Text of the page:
An A-list concert, which will be held in front of Buckingham Palace later today, will mark the Queen’s Diamond Jubilee.
Sir Paul McCartney, Stevie Wonder and Sir Elton John are among the artists, and Madness will perform on the roof.
The audience will comprise of people who got tickets in a public ballot and those from charities with royal links.
At the end of the show, Queen Elizabeth II will light one of the last of around 4,500 beacons across the globe – in celebration of her 60-year reign.
In the afternoon, prior to the Jubilee concert, 10,000 ballot winners and VIPs will have a picnic in the gardens of Buckingham Palace.
The concert follows Sunday’s spectacular River Thames pageant which attracted hundreds of thousands of rain-soaked people to watch the flotilla of 1,000 vessels.
Queen Elizabeth II travelled in a barge alongside senior members of the Royal Family as street parties were held around the country.
Buckingham Palace said the Royal Family were “touched” at the turnout, despite the weather.
The A-list concert, which starts at 19:30 BST (18:30 GMT) and will be broadcast by the BBC, also includes Robbie Williams, Ed Sheeran, JLS, Kylie Minogue, Sir Tom Jones, Jessie J, Dame Shirley Bassey and Annie Lennox.
And it will feature a special song – sung by 200 people from around the Commonwealth – co-written for the occasion by Gary Barlow and Lord Lloyd Webber.
Motown legend Stevie Wonder has said: “It’s an honour to celebrate The Queen. It’s an honour to celebrate Great Britain. The time is overdue that I meet Her Majesty.”
The Duke of Edinburgh, Prince of Wales, Duke and Duchess of Cambridge and Prince Harry will join the Queen at the concert.
Pop veterans Madness will play their hit Our House on the roof of Buckingham Palace – echoing Queen guitarist Brian May’s performance of the National Anthem in 2002 for the Golden Jubilee.
After the musical tribute, the Queen will greet the crowds and set the national beacon ablaze.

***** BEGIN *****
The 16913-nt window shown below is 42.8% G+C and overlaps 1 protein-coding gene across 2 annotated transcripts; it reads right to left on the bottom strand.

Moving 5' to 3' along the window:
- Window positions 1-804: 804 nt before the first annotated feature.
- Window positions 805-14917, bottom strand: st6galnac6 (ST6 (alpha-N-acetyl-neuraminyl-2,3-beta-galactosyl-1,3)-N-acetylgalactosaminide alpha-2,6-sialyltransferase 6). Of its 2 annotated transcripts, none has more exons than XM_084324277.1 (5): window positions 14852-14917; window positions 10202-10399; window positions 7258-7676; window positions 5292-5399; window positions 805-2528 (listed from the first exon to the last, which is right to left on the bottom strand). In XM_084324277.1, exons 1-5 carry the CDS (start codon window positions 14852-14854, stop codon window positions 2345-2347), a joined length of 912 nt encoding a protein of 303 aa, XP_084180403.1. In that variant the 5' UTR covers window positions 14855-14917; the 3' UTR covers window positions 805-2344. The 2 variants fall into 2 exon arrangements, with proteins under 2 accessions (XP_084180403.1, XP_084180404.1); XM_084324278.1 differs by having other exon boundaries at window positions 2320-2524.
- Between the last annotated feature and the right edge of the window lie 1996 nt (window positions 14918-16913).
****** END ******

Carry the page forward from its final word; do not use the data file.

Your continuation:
At 22:30 BST (21:30 GMT), Queen Elizabeth II is scheduled to place a crystal glass diamond into a special pod, triggering the lighting of the last beacon in The Mall.
Beacons will be lit throughout the evening in the UK, Channel Islands, Isle of Man, the Commonwealth and other overseas territories.
Bruno Peek, pageantmaster of the Queen’s Diamond Jubilee beacons, said: “We set out to have 2,012 beacons, which would have been the most ever for this type of occasion.
“To have reached double that figure reflects the national and worldwide respect and affection for the Queen and the desire to celebrate her 60-year reign.”
The network of beacons across the UK will be placed on historic landmarks, hill-top vantage points and famous mountains.
Beacons will also be placed on the battlements of the Tower of London, and at St James’s Palace, Lambeth Palace, Windsor Castle, Sandringham, Balmoral and Holyroodhouse.
Sixty will be lit in sequence on Hadrian’s Wall – one for each year of the Monarch’s reign.
And the highest peaks of the UK’s four nations will be lit up by teams from four charities.
Help for Heroes will conquer Ben Nevis in Scotland, Walking With The Wounded will climb Snowdon in Wales, Cancer Research UK will scale England’s Scafell Pike and in Northern Ireland, Field of Life will go up Slieve Donard in County Down.
The hotel in Kenya where the Queen was told in 1952 of her father George VI’s death – which meant she would become the monarch – will also light a beacon.
The first of the beacons will be lit on the south Pacific island of Tonga, while Tristan da Cunha, a British territory in the South Atlantic, is the location for the most remote lighting.
Like the conclusion of the Thames pageant, the evening will end with a firework display.
Diamond Jubilee beacons:
• About 4,500 beacons will be lit in the UK, Commonwealth and overseas territories
• Beacons in the UK and British dependencies will be lit in stages between 22:00 and 22:30 BST
• The Queen will light the National Beacon near Buckingham Palace at 22:30 BST
• Overseas beacons will be lit at 22:00 local time in countries including Canada, Australia and Kenya
• Two types of Beacons are used: Bonfires and the church tower beacon fuelled by bottled gas
• Beacons were lit on Queen Victoria’s Diamond Jubilee in 1897 and for 1977’s Silver Jubilee